Past Messages


Jory A. Pacht, Winter 2004

pachtI close my eyes and imagine that it's 1980 again. I'm younger, fitter, and a lot better looking. And like today, I'm planning on going to the GCAGS convention. There's going to be several thousand people there. Hotels in Lafayette have been booked solid for months. Once I arrive at the convention I'm going to be besieged by contractors offering me free drinks, free dinner, and jobs that promise to make me rich. By the time I come back from the convention my company will have given me another raise. Oil is going to be $50.00 dollars a barrel and life is good.

Fast forward to today, I'm older, fatter and the only one who thinks I'm good looking is me. The major company I worked for 24 years ago no longer exists and at GCAGS I'm going to have to use my own nickels to pay for dinner and drinks. Although I expect the GCAGS at San Antonio to be a great success, there will be far fewer attendees than were at Lafayette 24 years ago and the headhunters are now shopping for computer programmers in Bangalore India. Oil is $50.00 a barrel.

So what does $50.00 oil mean for us? After almost 25 years in this business I'm a lot less sure of the answer than I was when I went to my first GCAGS convention all those years ago. Most everybody in the oil industry will tell you it's not real. They may be right. Terrorism, continuing war in Iraq, a recall vote in Venezuela, tax cheats in Russia and commodity traders all have served to drive up the price.

But what was true in 1980 is not true today. Large reserves of oil and gas remained to be found in the Gulf of Mexico, the North Sea, offshore West Africa, offshore Brazil and many other provinces. There were many unexplored deep-water basins. Most importantly, all Saudi Arabia had to do was turn up the tap. Large untapped reserves still exist in onshore Siberia (Russia), Iran and Iraq. But Russia and Iran have severe infrastructure problems that are not going to be fixed overnight. And, for obvious reasons, I don't think we are going to see a significant increase in deliverability from Iraq anytime soon. Meanwhile China, India, and many other third world countries are undergoing rapid industrialization programs and as a result there is a rapidly rising demand for petroleum product from these countries. Although the NYMEX traders don't expect oil to be fifty dollars a barrel in three years they are willing to sell you a futures contract that states that they will guarantee you a price in the mid-thirties for oil to be delivered in 2007. That means they are betting that it's going to be higher.

I don't believe that $50.00 dollar oil is here to stay. But I do believe that high oil prices, even temporary ones, will accelerate the inevitable - increased demand for experienced geoscientists! There were relatively few petroleum geoscientists hired during the past 20 years and those hired in the seventies and eighties are beginning to retire. Although demand during past years has been reduced by computerization, industry consolidation and the mantra of "doing more with less", the pool of experienced oil finders is getting pretty small. "Sooner" rather than later, there simply are not going to be enough geoscientists to handle the workload. An engineering V.P. with a supermajor noted in a talk that in order to meet their internal demand for petroleum engineers in the next ten years they would have to hire every graduate from every petroleum engineering department in the country. Geology cannot be far behind. A major increase in activity is already occurring in the independent sector In contrast to previous years; a lot of prospect generators left NAPE this year with happy faces and sold deals. APPEX promises to be even better. Workover rigs are already in short supply as personnel in many companies are studying old logs and finding previously uneconomic PDNP reserves. Development geologists are having a field day.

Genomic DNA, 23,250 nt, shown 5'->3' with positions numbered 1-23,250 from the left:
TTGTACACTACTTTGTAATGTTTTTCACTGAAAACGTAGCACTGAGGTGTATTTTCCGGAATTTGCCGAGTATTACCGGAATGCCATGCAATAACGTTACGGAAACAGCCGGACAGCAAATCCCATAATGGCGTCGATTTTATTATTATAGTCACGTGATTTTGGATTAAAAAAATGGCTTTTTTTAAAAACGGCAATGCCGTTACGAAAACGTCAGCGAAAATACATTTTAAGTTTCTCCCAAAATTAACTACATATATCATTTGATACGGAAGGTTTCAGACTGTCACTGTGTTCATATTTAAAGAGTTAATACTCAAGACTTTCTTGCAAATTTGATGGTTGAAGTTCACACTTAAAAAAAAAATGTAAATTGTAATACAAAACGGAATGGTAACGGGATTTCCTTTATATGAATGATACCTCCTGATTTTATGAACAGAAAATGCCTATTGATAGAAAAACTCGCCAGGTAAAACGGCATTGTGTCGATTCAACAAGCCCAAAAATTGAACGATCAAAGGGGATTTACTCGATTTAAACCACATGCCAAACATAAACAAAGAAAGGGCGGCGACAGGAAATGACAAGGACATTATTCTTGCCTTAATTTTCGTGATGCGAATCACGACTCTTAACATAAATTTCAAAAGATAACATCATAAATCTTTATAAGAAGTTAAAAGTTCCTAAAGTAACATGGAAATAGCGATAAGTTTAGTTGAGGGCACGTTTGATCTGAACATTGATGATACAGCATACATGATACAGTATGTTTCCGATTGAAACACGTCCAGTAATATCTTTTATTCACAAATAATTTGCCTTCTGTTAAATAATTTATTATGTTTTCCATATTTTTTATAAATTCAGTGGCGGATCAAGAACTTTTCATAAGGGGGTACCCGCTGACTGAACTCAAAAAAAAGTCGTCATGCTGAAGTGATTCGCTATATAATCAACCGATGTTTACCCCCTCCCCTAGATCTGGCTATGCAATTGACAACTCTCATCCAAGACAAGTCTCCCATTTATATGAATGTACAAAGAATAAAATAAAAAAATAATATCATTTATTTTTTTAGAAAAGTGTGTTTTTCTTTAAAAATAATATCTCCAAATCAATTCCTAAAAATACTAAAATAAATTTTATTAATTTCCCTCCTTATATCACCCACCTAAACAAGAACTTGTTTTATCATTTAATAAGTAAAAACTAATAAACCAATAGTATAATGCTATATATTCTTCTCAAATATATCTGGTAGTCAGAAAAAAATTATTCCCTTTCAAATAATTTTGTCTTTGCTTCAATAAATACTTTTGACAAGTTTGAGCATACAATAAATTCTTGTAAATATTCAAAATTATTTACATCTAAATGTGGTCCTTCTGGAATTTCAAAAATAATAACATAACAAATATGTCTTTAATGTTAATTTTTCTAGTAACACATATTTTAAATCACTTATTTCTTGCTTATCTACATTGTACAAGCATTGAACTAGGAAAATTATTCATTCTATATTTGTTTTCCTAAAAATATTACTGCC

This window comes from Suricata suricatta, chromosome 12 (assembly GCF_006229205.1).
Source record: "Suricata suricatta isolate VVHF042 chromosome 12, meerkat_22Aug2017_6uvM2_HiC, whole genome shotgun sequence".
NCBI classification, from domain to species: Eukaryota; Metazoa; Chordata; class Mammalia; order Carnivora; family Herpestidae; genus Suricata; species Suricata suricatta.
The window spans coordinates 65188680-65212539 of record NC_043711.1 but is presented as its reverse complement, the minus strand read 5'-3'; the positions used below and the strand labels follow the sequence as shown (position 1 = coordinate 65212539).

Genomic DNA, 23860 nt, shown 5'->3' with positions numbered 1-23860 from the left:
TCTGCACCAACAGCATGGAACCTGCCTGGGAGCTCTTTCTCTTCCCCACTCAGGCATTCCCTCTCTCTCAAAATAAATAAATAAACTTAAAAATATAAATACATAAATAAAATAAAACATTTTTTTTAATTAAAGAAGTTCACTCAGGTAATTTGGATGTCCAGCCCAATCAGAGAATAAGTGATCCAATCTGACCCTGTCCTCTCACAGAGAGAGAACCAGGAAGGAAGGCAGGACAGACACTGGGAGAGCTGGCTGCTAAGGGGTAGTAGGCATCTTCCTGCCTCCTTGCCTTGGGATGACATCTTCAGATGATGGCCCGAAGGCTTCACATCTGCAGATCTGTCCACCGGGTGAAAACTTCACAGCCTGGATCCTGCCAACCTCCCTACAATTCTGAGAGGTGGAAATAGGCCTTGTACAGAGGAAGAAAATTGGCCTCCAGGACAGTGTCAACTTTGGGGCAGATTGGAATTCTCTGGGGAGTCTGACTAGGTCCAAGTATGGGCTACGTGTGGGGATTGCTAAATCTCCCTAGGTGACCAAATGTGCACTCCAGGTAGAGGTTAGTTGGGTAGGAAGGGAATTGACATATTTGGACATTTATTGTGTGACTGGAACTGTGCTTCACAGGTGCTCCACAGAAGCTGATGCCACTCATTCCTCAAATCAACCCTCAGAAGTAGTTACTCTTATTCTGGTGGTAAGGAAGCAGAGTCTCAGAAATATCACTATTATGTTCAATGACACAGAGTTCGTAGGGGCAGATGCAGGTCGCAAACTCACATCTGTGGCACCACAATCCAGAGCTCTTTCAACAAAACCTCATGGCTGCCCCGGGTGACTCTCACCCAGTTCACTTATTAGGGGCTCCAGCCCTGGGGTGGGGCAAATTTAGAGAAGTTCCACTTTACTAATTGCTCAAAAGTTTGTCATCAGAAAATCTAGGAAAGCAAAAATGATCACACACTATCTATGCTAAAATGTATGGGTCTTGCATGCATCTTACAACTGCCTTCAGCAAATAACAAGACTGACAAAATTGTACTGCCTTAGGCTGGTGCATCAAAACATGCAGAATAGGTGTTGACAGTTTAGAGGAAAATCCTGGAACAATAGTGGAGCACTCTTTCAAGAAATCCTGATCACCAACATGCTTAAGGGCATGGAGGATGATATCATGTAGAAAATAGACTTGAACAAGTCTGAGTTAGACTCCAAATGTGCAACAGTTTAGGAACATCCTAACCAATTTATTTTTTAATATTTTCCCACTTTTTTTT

What does this mean for GCSSEPM? Like every other organization in the oil biz, we have a demographics problem. The average age of an AAPG member is around 50 and I suspect the average age in GCSSEPM is probably about the same. Companies are beginning to hire recent geology graduates but the training programs that were in place in most companies when we joined up are long gone.

At the risk of sounding patronizing…. A lot of those new hires are going to need mentors.

And at the risk of sounding downright insulting….. A lot of us are at the "mentor" stage of our careers.

Many new-hires are coming out of schools with a solid background in computer skills and for them the workstation is already an old friend. But knowing how to use the workstation and knowing how to find oil and gas are two very different things. Although there are excellent training programs given by many private contractors, many of their classes focus on scientific skills, as opposed to using these skills to find oil and gas.

As an organization we too have focused on scientific excellence. We have been hugely successful at this and every year we put on a Research Conference that is universally considered to be world class. The upcoming one on Salt Tectonics will be no exception to this. However, in addition to the Research Conferences, perhaps we should think about workshops we can put together as well that mesh the applied with the academic. Paul Weimer led the way on this with his wildly popular "Deep-Water Core Workshop", sponsored by GCSSEPM. Perhaps other members can propose similar workshops, which we can help to support.

Meanwhile, I'm looking forward to GCAGS. The organizers, led by our GCSSEPM Vice President, Bonnie Weiss, and longtime member Tom Ewing, have done a fantastic job and it's going to be a great convention—even if I have to buy my own drinks.